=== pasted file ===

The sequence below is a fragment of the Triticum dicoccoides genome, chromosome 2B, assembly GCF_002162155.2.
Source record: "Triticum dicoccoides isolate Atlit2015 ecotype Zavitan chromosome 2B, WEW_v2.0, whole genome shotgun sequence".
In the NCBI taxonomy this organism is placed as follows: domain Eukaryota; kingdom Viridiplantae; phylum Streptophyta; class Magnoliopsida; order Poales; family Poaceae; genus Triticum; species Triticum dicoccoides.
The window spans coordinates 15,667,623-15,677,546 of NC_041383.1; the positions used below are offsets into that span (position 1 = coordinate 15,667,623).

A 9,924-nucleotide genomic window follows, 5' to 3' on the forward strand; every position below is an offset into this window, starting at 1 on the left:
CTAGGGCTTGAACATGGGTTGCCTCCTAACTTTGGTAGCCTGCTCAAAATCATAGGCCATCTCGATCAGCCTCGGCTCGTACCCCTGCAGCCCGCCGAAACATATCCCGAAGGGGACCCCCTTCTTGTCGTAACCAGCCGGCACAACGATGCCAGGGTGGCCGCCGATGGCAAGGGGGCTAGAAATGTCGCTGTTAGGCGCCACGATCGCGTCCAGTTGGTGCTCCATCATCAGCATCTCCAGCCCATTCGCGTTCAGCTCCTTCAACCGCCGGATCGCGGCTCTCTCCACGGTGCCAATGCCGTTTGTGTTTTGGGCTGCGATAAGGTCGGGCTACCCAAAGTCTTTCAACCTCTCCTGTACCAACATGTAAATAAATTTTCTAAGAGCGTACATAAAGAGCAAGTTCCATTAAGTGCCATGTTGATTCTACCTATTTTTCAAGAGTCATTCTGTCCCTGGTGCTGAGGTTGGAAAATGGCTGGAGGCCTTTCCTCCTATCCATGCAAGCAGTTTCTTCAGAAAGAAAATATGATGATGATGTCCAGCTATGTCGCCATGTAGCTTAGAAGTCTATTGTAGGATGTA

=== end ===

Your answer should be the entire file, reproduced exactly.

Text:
The sequence below is a fragment of the Triticum dicoccoides genome, chromosome 2B, assembly GCF_002162155.2.
Source record: "Triticum dicoccoides isolate Atlit2015 ecotype Zavitan chromosome 2B, WEW_v2.0, whole genome shotgun sequence".
In the NCBI taxonomy this organism is placed as follows: domain Eukaryota; kingdom Viridiplantae; phylum Streptophyta; class Magnoliopsida; order Poales; family Poaceae; genus Triticum; species Triticum dicoccoides.
The window spans coordinates 15,667,623-15,677,546 of NC_041383.1; the positions used below are offsets into that span (position 1 = coordinate 15,667,623).

A 9,924-nucleotide genomic window follows, 5' to 3' on the forward strand; every position below is an offset into this window, starting at 1 on the left:
CTAGGGCTTGAACATGGGTTGCCTCCTAACTTTGGTAGCCTGCTCAAAATCATAGGCCATCTCGATCAGCCTCGGCTCGTACCCCTGCAGCCCGCCGAAACATATCCCGAAGGGGACCCCCTTCTTGTCGTAACCAGCCGGCACAACGATGCCAGGGTGGCCGCCGATGGCAAGGGGGCTAGAAATGTCGCTGTTAGGCGCCACGATCGCGTCCAGTTGGTGCTCCATCATCAGCATCTCCAGCCCATTCGCGTTCAGCTCCTTCAACCGCCGGATCGCGGCTCTCTCCACGGTGCCAATGCCGTTTGTGTTTTGGGCTGCGATAAGGTCGGGCTACCCAAAGTCTTTCAACCTCTCCTGTACCAACATGTAAATAAATTTTCTAAGAGCGTACATAAAGAGCAAGTTCCATTAAGTGCCATGTTGATTCTACCTATTTTTCAAGAGTCATTCTGTCCCTGGTGCTGAGGTTGGAAAATGGCTGGAGGCCTTTCCTCCTATCCATGCAAGCAGTTTCTTCAGAAAGAAAATATGATGATGATGTCCAGCTATGTCGCCATGTAGCTTAGAAGTCTATTGTAGGATGTA